The thirty pieces of silver

Although the story of Judas receiving money appears in Mark 14:10-11=Mt 26:14-16=Lk 22:3-6 and Acts 1:16-20 it is only in Matthew that the sum is given as thirty pieces of silver (Matthew inserts the sum into his quotation from Mark).

Judas repays the thirty pieces of silver to the chief high priests in Matthew’s version (Mt 27:3-10). Note however a very different story in Acts 1:16-20 where Judas himself buys the field.

Matthew appears (in the Greek text) to directly cite a prophecy of Jeremiah but the text quoted is much more like Zech 11:12-13, and it is impossible to believe that Matthew was mistaken in the original text. Zechariah’s prophecy is of riveting significance however. It is about the breaking of the covenant between God and all his peoples, and the breaking of the brotherhood between Judah and Israel. Zechariah receives his wages of thirty pieces of silver for a true prophecy and throws them in the treasury (or to the potter). He is then commanded to take once more the implements of a worthless shepherd and it would appear, condemned for deserting his flock?

Can it really be that Matthew is justifying the split between the early Church and its Jewish origins which occurred before 66 AD? The split is historical, but the New Testament is silent on it. Some claim that this is because all the text of the New Testament reached its present form before 66 AD. Whatever date these writings have, it is clear that the Constantine’s Council of Nicaea in establishing the current canon carefully removed all writings that included controversy. Accordingly the New Testament is generally silent over this split, the subsequent Jewish uprising against Rome, or its bloody suppression by Nero in which over 1 million people were killed according to Josephus.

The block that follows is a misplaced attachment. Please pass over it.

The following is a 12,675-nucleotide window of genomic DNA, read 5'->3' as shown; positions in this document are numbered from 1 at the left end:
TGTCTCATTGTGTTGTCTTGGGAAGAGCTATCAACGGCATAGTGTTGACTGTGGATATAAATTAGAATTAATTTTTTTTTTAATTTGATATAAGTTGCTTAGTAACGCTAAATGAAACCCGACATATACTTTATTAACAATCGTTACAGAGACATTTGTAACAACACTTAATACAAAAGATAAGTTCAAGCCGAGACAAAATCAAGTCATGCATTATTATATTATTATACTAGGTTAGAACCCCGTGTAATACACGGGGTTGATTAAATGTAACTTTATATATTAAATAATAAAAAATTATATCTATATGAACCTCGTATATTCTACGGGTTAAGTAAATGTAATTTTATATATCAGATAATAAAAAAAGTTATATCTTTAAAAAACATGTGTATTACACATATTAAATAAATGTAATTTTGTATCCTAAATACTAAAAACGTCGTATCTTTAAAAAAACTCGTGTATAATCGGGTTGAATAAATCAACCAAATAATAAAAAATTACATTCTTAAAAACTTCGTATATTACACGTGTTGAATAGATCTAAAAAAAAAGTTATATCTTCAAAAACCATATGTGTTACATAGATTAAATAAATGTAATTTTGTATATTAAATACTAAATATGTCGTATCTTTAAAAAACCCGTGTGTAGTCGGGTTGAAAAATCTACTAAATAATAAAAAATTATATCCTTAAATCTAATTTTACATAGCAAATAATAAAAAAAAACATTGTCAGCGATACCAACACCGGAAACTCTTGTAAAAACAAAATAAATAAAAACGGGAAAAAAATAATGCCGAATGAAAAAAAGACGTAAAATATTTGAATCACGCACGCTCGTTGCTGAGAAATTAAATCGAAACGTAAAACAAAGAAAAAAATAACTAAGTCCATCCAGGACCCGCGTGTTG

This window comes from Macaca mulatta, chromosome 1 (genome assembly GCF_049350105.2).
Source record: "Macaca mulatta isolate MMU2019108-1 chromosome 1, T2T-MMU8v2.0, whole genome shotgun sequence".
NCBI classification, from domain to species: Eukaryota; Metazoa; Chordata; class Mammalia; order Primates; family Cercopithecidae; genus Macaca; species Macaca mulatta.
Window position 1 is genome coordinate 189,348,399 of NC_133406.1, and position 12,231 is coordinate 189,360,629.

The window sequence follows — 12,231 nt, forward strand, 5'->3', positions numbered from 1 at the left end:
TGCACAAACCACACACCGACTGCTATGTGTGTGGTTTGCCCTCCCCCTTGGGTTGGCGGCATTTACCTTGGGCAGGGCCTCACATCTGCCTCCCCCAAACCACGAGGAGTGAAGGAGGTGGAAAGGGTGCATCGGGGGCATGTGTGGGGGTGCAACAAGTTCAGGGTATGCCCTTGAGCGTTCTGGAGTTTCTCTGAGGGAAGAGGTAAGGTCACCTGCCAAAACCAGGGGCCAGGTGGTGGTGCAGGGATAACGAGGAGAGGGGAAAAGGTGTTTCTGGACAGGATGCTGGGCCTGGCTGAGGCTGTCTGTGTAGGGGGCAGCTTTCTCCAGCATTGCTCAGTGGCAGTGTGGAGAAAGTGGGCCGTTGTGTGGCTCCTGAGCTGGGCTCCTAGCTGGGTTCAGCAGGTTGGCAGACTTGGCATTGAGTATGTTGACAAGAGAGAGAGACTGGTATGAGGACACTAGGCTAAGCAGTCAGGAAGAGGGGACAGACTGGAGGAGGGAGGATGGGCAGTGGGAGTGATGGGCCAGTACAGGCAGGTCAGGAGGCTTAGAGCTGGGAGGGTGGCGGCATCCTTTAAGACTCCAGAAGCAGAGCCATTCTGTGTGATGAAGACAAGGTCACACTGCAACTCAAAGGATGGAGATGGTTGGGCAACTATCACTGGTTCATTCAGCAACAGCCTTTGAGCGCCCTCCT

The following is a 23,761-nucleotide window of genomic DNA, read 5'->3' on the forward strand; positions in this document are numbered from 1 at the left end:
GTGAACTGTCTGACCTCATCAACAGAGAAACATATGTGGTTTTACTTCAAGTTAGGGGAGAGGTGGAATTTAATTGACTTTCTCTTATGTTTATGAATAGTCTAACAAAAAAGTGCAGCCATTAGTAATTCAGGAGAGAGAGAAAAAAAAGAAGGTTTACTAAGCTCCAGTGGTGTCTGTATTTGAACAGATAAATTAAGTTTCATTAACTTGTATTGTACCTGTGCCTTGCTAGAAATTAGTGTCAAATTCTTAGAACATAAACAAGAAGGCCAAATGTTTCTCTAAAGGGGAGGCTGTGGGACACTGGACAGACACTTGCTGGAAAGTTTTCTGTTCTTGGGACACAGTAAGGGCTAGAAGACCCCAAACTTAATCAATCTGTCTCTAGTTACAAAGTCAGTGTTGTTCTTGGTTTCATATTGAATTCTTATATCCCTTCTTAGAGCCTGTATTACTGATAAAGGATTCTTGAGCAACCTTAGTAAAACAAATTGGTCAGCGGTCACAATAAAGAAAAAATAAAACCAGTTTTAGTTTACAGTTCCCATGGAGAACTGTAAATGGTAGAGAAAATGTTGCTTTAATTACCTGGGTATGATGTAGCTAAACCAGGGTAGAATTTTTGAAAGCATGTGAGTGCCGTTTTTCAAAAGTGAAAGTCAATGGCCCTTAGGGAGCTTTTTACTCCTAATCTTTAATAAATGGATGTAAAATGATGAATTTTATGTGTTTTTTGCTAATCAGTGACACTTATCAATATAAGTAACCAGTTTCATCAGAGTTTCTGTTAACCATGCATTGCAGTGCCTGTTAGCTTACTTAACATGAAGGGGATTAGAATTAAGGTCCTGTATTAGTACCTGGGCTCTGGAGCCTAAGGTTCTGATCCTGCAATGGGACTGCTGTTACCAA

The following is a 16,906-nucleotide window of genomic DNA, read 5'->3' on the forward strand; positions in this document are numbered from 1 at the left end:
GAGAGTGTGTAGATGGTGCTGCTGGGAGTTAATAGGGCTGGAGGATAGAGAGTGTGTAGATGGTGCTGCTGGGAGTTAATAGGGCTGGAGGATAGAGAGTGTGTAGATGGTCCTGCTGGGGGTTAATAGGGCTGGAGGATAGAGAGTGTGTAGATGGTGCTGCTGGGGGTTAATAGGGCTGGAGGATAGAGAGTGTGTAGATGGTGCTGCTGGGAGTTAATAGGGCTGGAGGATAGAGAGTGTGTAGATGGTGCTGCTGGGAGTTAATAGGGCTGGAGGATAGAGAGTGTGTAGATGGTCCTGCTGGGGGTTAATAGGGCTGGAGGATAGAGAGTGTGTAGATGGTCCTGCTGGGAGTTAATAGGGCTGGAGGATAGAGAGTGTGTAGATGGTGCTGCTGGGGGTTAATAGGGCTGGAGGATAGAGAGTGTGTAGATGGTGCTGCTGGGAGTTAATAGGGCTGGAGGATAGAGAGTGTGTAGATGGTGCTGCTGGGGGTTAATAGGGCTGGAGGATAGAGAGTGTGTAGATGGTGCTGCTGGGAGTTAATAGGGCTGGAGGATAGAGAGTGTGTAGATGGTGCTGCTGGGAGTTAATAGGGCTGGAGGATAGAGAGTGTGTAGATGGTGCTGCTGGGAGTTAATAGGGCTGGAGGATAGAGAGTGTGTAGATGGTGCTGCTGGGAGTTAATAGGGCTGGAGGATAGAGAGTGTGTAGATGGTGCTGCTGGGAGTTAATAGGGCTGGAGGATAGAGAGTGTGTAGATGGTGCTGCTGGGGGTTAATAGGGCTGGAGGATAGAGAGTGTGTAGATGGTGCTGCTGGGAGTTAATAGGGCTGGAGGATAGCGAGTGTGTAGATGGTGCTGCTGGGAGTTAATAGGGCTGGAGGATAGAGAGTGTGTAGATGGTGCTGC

It is tempting to think that this extremely oblique reference in Matthew’s gospel was hidden (through its reference to Jeremiah) and so preserved for us.

On Zechariah: From Q we have in Lk 11:51= Mt 23:35 in an extremely puzzling reference. Of all the righteous blood that has been split, Jesus singles out two: Abel and Zechariah, implying that Abel is the first and Zechariah the most recent. The former is famous of course. The second seems (in the RSV footnote) to refer to a Zechariah the son of Jehoiada (2 Chr 24:21), whereas it seems more obvious to identify the prophet Zechariah here, since Zech 1:1 gives his father as Berchiah. One solution is simply to translate the father’s name in Mt 23:35 as the Blessed as Alexander does.


Malcolm Crowe, Glasgow, 11 June - 12 October 1998.